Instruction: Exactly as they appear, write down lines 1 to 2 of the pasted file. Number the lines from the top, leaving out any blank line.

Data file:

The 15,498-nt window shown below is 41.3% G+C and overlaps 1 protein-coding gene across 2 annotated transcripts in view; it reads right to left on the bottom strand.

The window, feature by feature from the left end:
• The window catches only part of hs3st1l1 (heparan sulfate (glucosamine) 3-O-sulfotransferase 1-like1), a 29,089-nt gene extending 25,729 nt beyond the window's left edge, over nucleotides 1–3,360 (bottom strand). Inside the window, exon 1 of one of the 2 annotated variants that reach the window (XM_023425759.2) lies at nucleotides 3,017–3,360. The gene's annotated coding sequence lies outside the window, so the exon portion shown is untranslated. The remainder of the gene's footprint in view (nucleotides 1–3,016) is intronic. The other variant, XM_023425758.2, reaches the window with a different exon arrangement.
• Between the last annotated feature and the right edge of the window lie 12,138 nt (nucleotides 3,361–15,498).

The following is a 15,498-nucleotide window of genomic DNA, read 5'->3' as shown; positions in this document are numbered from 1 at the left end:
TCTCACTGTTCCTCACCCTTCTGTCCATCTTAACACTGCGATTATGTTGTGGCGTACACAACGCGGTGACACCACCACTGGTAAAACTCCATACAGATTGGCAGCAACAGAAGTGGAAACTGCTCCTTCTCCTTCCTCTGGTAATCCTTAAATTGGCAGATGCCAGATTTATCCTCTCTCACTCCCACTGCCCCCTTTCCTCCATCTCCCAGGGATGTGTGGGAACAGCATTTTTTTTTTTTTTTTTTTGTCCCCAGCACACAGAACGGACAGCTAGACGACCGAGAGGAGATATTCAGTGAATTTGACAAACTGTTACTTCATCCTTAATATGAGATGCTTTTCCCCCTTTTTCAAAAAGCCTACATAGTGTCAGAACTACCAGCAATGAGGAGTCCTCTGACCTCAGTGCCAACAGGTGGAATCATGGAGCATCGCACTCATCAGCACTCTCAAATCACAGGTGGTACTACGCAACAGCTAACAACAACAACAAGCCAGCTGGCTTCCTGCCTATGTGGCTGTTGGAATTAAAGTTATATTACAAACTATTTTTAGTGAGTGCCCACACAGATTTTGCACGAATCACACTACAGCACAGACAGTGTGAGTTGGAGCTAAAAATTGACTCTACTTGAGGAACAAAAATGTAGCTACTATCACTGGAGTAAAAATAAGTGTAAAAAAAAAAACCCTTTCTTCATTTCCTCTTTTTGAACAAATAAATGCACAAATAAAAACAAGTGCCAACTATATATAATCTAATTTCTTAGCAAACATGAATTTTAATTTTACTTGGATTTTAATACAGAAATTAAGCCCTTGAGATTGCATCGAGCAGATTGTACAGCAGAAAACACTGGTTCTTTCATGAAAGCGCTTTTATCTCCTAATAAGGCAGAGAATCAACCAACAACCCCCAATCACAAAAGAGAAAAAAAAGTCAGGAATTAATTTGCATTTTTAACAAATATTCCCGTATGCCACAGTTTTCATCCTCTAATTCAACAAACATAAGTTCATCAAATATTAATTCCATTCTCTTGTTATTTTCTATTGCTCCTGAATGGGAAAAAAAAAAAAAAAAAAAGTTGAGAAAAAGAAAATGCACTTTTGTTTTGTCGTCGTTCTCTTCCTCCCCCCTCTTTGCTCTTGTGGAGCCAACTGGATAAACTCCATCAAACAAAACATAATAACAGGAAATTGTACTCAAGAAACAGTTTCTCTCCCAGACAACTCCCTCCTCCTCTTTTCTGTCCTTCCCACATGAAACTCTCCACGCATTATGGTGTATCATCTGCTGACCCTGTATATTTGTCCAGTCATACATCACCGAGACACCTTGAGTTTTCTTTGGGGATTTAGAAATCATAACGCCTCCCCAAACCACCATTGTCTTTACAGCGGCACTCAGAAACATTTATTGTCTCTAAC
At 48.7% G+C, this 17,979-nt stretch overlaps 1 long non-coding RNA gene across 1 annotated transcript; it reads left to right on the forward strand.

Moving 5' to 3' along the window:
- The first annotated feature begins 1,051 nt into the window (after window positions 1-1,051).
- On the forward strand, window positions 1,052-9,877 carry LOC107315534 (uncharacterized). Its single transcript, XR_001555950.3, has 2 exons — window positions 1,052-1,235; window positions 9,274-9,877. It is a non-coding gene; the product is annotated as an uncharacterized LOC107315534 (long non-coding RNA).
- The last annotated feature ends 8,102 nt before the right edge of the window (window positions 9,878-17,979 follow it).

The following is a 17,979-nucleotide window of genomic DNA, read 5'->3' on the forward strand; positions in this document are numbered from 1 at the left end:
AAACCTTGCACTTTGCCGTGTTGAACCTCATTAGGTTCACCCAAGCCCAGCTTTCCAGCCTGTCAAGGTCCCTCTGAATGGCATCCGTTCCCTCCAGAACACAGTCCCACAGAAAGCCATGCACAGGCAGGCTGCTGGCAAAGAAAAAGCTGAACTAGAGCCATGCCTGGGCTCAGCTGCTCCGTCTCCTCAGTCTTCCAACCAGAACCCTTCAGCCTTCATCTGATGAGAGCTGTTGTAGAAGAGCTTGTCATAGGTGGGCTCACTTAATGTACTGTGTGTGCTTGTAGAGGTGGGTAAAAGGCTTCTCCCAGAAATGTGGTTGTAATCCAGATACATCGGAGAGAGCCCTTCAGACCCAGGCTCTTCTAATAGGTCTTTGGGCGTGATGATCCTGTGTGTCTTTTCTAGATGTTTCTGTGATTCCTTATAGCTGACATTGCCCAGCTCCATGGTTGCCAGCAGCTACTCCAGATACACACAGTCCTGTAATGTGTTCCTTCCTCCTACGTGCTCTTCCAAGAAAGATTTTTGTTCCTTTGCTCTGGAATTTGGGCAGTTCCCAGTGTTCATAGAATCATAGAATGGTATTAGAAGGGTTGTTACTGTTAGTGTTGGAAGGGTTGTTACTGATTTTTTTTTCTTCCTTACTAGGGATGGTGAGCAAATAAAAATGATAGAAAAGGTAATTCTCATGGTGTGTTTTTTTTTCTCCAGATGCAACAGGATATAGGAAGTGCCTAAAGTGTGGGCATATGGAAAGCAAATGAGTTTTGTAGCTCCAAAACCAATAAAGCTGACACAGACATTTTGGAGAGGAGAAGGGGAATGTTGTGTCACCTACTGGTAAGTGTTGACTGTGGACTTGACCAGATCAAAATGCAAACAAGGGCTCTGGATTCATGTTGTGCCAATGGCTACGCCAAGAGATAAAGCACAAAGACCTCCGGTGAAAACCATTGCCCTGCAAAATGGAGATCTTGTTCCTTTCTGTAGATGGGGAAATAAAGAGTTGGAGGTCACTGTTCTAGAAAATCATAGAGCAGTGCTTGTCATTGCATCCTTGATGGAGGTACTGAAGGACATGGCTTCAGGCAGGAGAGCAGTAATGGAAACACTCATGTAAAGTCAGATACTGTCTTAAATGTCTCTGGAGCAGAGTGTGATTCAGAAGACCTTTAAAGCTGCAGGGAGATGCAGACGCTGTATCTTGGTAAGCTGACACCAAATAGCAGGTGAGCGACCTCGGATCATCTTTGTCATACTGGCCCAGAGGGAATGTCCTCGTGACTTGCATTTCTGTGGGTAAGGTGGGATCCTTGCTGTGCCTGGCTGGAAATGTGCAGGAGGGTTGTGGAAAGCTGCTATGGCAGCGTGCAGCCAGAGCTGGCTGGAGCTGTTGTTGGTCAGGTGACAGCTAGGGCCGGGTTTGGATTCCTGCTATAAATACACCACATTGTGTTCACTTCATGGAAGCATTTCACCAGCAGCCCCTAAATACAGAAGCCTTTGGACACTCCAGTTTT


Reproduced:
The 15,498-nt window shown below is 41.3% G+C and overlaps 1 protein-coding gene across 2 annotated transcripts in view; it reads right to left on the bottom strand.

The window, feature by feature from the left end: